Answer 25 25 undefined** Explanation** While assign the key the object evaluates the numerical expression so it becomes person[.25e2] = person[25]. Thus while accessing when we use 25 and .25e2 it returns the value but for '.25e2' is undefined.

Question 40:

console.log(new Array(3).toString());

Answer “,,”** Explanation** Array.toString() creates string of the array with comma separated values.

Question 41: (setTimeout and “this” keyword)

const foo = () => console.log('First');
const bar = () => setTimeout(() => console.log('Second'));
const baz = () => console.log('Third');

bar();
foo();
baz();

Answer First Third Second Explanation We have a setTimeout function and invoked it first. Yet, it was logged last.

This is because, in browsers, we don’t just have the runtime engine, we also have something called a WebAPI. The WebAPI gives us the setTimeout function to start with and for example the DOM. The WebAPI can’t just add stuff to the stack whenever it’s ready. Instead, it pushes the callback function to something called the queue. An event loop looks at the stack and task queue. If the stack is empty, it takes the first thing on the queue and pushes it onto the stack.

Question 42:

for (var i = 0; i < 3; i++) {
  setTimeout(() => console.log(i), 1);
}

for (let i = 0; i < 3; i++) {
  setTimeout(() => console.log(i), 1);
}

Answer 3 3 3 and 0 1 2 **Explanation — **Because of the event queue in JavaScript, the setTimeout callback function is called after the loop has been executed. Since the variable i in the first loop was declared using the var keyword, this value was global. During the loop, we incremented the value of i by 1 each time, using the unary operator ++. By the time the setTimeout callback function was invoked, i was equal to 3 in the first example.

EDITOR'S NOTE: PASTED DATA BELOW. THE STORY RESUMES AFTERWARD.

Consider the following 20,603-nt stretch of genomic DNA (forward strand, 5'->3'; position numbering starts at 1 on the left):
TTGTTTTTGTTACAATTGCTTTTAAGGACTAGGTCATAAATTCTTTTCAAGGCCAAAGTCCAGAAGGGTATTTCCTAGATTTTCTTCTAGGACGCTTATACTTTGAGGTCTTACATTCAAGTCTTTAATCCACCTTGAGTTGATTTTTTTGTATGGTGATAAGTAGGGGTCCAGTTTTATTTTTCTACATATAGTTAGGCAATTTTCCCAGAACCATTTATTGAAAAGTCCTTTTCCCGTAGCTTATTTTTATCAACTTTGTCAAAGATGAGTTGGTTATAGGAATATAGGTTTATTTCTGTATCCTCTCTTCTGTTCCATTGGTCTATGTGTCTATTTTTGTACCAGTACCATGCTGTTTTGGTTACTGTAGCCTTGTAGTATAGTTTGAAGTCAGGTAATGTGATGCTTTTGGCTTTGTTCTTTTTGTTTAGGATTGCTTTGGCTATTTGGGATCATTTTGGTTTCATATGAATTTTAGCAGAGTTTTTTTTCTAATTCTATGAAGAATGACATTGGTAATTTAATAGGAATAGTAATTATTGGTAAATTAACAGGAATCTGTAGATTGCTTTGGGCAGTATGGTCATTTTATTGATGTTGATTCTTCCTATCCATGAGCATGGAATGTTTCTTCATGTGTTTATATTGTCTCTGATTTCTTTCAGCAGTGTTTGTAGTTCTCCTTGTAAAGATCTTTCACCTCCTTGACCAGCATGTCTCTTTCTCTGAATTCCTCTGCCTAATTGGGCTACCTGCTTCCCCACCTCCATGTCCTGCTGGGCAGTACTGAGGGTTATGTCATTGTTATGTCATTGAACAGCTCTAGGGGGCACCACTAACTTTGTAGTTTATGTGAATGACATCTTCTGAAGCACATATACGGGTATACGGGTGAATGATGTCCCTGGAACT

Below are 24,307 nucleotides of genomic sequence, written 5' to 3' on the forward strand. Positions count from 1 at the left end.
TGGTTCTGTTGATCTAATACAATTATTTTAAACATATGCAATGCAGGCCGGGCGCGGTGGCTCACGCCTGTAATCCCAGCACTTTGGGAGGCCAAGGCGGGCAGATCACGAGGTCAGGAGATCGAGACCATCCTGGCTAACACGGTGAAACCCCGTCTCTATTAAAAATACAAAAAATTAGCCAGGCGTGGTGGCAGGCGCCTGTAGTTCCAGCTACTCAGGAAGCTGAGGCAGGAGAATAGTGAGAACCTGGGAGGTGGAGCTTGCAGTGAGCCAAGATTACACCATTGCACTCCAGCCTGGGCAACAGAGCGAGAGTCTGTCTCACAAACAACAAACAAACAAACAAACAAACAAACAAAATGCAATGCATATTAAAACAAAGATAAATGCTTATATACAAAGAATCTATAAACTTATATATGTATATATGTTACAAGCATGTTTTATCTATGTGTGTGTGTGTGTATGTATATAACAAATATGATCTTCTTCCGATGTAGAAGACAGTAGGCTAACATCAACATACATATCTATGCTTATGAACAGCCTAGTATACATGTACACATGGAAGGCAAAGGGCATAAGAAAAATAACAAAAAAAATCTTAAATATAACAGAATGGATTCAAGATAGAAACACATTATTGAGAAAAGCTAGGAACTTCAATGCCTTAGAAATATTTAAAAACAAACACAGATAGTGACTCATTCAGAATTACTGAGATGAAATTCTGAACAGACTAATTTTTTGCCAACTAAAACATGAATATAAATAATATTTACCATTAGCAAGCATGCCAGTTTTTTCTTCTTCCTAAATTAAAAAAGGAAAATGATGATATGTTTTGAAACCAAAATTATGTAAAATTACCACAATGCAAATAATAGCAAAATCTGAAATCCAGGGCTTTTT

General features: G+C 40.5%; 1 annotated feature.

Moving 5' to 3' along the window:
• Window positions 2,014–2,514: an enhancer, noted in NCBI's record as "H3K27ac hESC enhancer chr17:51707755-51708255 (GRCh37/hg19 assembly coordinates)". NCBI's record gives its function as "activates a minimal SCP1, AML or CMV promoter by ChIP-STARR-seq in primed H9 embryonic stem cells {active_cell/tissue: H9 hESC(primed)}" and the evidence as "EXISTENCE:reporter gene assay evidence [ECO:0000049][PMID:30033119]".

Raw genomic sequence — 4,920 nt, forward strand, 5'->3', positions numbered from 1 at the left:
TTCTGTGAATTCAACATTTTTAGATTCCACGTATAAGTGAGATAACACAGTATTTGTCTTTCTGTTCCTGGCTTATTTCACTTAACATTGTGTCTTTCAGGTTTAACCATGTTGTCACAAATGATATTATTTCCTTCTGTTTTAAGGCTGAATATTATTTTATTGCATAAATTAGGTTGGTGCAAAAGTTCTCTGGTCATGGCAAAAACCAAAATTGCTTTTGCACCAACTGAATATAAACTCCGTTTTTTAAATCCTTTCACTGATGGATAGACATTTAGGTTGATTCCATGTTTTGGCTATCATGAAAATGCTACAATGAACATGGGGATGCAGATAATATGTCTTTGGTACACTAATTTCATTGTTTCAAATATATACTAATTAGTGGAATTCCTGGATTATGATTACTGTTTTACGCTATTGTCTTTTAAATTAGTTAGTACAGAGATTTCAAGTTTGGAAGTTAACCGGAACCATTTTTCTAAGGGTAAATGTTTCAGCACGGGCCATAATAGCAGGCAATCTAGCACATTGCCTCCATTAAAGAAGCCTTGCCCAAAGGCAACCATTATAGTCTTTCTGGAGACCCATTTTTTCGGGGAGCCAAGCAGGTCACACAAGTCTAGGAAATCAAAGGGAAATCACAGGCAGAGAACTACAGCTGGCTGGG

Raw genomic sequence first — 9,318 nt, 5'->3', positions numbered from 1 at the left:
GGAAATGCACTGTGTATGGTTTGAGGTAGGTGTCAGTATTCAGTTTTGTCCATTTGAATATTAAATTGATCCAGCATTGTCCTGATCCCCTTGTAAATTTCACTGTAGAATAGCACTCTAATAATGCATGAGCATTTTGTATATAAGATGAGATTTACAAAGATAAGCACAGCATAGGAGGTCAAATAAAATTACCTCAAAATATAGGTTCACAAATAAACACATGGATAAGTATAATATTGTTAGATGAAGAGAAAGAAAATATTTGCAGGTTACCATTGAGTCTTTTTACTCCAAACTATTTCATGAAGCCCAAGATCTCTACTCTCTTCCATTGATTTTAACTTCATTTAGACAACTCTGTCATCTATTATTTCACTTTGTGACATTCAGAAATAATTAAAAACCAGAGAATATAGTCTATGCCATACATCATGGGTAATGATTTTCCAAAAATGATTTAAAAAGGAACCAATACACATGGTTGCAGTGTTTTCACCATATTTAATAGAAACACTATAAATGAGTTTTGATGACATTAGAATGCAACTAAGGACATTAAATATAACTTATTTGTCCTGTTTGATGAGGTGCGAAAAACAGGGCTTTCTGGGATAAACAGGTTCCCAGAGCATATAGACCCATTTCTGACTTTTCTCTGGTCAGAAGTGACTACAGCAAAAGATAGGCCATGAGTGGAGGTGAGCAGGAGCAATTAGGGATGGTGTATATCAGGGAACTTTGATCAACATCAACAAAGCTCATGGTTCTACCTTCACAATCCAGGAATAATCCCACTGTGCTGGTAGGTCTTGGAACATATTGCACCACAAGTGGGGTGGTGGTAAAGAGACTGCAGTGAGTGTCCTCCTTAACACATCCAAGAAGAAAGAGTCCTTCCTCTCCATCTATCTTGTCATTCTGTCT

In the second loop, the variable i was declared using the let keyword: variables declared with the let (and const) keyword are block-scoped (a block is anything between { }). During each iteration, i will have a new value, and each value is scoped inside the loop.

Question 43:

let obj = {
    x: 2,
    getX: function() {
        setTimeout(() => console.log('a'), 0);
        new Promise( res =>  res(1)).then(v => console.log(v));
        setTimeout(() => console.log('b'), 0);
    }
}

obj.getX();

Answer 1 a b** Explanation** When a macrotask is completed, all other microtasks are executed in turn first, and then the next macrotask is executed.

Mircotasks include: MutationObserver, Promise.then() and Promise.catch(), other techniques based on Promise such as the fetch API, V8 garbage collection process, process.nextTick() in node environment.

Marcotasks include initial script, setTimeout, setInterval, setImmediate, I/O, UI rendering.

An immediately resolved promise is processed faster than an immediate timer because of the event loop priorities dequeuing jobs from the job queue (which stores the fulfilled promises’ callbacks) over the tasks from the task queue (which stores timed out setTimeout() callbacks).

Question 44:

const shape = {
  radius: 10,
  diameter() {
    return this.radius * 2;
  },
  perimeter: () => 2 * Math.PI * this.radius,
};

console.log(shape.diameter());
console.log(shape.perimeter());

Answer 20 and NaN Explanation Note that the value of diameter is a regular function, whereas the value of perimeter is an arrow function.

With arrow functions, the this keyword refers to its current surrounding scope, unlike regular functions! This means that when we call perimeter, it doesn't refer to the shape object, but to its surrounding scope (window for example).

There is no value radius on that object, which returns NaN.

Question 45:

function Person(firstName, lastName) {
  this.firstName = firstName;
  this.lastName = lastName;
}

const member = new Person('Ayush', 'Verma');
Person.getFullName = function() {
  return `${this.firstName} ${this.lastName}`;
};

console.log(member.getFullName());

Answer TypeError Explanation In JavaScript, functions are objects, and therefore, the method getFullName gets added to the constructor function object itself. For that reason, we can call Person.getFullName(), but member.getFullName throws a TypeError.